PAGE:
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St. Petersburg takes on Amsterdam

As the world's premier museums go global, the Hermitage opens a branch in The Netherlands.

Russia's President Dmitry Medvedev and Hermitage St. Petersburg director Mikhail Piotrovsky (right) tour the "At the Russian Court" exhibition after the opening ceremony of the Hermitage Museum in Amsterdam, June 19, 2009. (Toussaint Kluiters/United Photos/Reuters)

AMSTERDAM — Over 300 years ago, Czar Peter the Great returned home with an armful of Dutch old masters that would lay the foundation of one of the world’s greatest art collections. Now the Russians are returning the favor.

St. Petersburg’s State Hermitage museum has just opened a branch in Amsterdam, creating a cultural sensation in the city where Czar Peter traveled incognito in the 17th century to observe Western ways.

The Hermitage Amsterdam offers the Russian museum a window to the West in a riverside nursing home that was newly built when Peter was in town. Converted at the cost of 40 million euros into a major new artistic attraction, it will present rotating exhibitions from the St. Petersburg treasure trove. Russian President Dmitry Medvedev travelled to Amsterdam in June for the grand opening, joining Queen Beatrix of the Netherlands, who is herself a descendant of Peter the Great.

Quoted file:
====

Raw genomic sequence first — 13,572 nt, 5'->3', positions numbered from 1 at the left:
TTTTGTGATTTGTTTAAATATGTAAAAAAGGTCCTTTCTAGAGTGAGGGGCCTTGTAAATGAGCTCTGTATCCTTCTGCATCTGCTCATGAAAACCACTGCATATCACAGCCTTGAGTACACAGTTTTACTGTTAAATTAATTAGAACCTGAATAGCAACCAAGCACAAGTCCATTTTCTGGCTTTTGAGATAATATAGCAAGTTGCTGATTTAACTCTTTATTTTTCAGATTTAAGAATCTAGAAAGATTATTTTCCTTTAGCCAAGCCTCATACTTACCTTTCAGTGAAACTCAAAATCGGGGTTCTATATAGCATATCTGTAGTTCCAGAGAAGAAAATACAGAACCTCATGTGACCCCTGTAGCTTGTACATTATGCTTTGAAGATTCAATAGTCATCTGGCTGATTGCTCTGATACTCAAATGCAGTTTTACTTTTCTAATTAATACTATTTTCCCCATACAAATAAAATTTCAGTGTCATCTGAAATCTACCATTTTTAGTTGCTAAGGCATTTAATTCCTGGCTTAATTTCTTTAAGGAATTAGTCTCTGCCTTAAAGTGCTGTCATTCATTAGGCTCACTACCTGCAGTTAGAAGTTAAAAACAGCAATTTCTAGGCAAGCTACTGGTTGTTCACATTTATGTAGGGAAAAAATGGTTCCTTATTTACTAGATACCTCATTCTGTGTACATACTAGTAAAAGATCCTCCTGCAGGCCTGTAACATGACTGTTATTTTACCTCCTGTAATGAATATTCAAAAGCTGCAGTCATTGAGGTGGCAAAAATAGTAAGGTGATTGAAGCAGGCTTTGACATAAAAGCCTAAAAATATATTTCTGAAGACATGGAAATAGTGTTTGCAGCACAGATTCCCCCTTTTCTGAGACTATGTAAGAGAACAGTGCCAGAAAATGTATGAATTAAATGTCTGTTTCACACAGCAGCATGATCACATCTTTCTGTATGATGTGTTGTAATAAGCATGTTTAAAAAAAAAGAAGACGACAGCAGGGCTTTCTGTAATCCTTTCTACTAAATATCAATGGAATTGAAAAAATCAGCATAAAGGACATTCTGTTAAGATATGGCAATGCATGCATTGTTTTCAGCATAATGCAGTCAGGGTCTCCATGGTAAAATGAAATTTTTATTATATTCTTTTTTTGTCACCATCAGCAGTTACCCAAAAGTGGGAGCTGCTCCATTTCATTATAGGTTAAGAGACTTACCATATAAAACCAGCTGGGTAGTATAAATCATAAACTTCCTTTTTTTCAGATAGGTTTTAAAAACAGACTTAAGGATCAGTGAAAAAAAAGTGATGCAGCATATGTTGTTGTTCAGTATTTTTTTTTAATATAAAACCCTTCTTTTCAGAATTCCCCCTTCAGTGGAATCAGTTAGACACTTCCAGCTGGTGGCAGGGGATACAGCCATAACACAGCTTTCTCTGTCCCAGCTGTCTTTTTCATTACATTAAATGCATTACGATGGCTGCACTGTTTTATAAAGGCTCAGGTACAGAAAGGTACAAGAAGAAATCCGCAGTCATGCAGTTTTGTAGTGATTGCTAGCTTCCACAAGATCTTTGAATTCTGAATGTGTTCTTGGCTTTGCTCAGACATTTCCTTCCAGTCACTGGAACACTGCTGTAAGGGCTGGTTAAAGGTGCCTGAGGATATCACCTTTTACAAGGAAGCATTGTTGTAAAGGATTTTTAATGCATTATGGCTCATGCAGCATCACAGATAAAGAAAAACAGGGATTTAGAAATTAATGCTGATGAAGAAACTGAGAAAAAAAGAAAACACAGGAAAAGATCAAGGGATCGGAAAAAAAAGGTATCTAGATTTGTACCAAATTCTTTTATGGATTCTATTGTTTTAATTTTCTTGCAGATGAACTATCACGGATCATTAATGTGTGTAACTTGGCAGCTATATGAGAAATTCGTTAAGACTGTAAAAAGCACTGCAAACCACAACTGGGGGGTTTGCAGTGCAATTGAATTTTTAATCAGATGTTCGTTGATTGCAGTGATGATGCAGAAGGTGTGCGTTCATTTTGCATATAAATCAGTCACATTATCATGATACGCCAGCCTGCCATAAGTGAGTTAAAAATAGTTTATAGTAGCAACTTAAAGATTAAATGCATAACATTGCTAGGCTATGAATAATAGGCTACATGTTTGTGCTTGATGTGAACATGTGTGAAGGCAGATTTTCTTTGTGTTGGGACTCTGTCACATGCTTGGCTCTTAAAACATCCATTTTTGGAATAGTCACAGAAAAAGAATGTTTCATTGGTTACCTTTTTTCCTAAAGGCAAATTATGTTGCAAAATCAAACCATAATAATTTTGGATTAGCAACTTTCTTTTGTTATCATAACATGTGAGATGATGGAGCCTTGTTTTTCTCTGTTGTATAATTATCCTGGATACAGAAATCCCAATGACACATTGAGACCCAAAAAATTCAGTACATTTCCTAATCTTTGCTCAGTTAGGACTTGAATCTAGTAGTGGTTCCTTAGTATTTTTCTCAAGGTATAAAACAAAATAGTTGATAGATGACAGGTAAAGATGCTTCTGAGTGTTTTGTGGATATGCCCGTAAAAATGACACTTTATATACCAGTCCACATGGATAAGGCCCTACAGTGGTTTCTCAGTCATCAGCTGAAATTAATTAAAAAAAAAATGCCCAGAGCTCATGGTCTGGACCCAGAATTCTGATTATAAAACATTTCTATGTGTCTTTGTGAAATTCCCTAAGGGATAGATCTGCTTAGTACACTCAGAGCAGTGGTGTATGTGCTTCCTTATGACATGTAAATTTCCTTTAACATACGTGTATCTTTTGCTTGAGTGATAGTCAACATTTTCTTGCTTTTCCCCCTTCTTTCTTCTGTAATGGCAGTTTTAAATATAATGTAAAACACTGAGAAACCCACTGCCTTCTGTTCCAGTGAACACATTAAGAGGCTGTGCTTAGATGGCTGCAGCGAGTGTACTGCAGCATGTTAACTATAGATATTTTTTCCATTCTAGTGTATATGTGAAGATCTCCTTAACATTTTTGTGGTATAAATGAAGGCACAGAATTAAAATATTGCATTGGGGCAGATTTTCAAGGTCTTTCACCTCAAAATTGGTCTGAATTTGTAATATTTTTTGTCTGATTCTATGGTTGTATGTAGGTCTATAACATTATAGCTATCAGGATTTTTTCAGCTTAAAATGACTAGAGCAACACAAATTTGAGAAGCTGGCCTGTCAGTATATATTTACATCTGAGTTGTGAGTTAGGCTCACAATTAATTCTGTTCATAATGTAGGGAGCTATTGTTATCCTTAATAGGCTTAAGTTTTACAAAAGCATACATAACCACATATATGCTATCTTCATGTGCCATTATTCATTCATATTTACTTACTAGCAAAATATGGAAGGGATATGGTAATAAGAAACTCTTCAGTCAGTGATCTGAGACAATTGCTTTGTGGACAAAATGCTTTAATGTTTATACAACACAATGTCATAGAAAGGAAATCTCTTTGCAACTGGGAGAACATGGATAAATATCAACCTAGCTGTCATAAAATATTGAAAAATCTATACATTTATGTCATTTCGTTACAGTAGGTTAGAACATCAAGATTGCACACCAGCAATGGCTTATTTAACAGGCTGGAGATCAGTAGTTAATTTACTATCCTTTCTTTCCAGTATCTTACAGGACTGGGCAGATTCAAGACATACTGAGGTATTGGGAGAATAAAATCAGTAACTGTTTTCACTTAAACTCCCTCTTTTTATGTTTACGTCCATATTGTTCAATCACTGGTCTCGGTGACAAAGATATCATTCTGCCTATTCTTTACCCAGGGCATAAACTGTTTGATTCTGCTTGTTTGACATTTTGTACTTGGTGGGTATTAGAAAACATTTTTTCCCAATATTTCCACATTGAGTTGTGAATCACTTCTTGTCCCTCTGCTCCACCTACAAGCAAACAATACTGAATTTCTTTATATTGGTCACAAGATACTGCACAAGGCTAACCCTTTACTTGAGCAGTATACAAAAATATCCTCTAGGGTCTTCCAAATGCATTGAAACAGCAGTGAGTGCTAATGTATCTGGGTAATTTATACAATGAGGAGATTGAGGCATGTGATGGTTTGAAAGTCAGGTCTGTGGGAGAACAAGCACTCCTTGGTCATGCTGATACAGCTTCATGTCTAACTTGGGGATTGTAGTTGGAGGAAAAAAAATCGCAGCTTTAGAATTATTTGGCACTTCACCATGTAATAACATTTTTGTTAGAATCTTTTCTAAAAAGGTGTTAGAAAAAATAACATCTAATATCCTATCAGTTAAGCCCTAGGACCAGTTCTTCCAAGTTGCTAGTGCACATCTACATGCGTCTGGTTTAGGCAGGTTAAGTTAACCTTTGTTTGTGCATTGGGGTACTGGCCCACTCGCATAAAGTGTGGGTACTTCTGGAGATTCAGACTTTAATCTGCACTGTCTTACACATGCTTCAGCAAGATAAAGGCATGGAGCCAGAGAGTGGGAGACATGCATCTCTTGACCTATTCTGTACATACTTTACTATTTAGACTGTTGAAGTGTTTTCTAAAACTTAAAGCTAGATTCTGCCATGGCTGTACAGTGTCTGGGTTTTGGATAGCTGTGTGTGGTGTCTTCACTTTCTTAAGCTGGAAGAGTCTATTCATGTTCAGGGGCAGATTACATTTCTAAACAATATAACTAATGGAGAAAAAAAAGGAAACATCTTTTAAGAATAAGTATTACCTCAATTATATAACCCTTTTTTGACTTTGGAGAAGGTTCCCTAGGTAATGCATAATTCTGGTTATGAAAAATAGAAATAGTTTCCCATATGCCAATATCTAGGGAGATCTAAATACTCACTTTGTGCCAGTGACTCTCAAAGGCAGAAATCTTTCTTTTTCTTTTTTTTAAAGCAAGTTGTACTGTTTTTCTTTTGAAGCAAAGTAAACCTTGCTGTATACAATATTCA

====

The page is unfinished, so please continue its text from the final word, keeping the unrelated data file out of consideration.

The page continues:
That opening was sorely welcome in a city that has two of its great art collections — the Rembrandt-packed Rijksmuseum and the Stedelijk modern art gallery — undergoing lengthy and disruptive refurbishing.

The Amsterdam offshoot is a showcase for the St. Petersburg museum to advertise its spectacular collection of over 3 million art works in Western Europe. “It’s part of a global strategy of the Hermitage to make our collections available in the world,” declared Mikhail Piotrovsky, director of the Russian museum.

The original Hermitage receives 1 euro for every visitor paying the 15-euro entry price into its Amsterdam satellite.

Entitled “At the Russian Court,” the opening exhibition brings an array of 1,800 artifacts from the lives of Russia’s privileged 19th-century elite to Western audiences for the first time. The show drew over 100,000 visitors its first month, said press officer Pom Verhoeff.

Those crowds could be just a taste of the hordes expected in the spring, when Amsterdam will display a sampling of the Hermitage’s superlative collection of works by Pablo Picasso and Henri Matisse. Relics from the age of Alexander the Great will form the third exhibition, in the autumn of 2010.

This artistic outreach project is the latest step in an emerging trend toward globalization in the museum world. The Louvre is due to open a spectacular satellite in Abu Dhabi by 2012 and its Parisian neighbor the Centre Pompidou is holding talks with Chinese authorities on a Shanghai branch.

The idea was pioneered by the Guggenheim Foundation, which from its base in New York has set up annexes in Venice, Berlin and Bilbao. It has major new branches in Abu Dhabi and Guadalajara in the pipeline. In 2011, the Hermitage and the Guggenheim are planning a major new museum in the Lithuanian capital, Vilnius, following a temporary joint-venture in Las Vegas.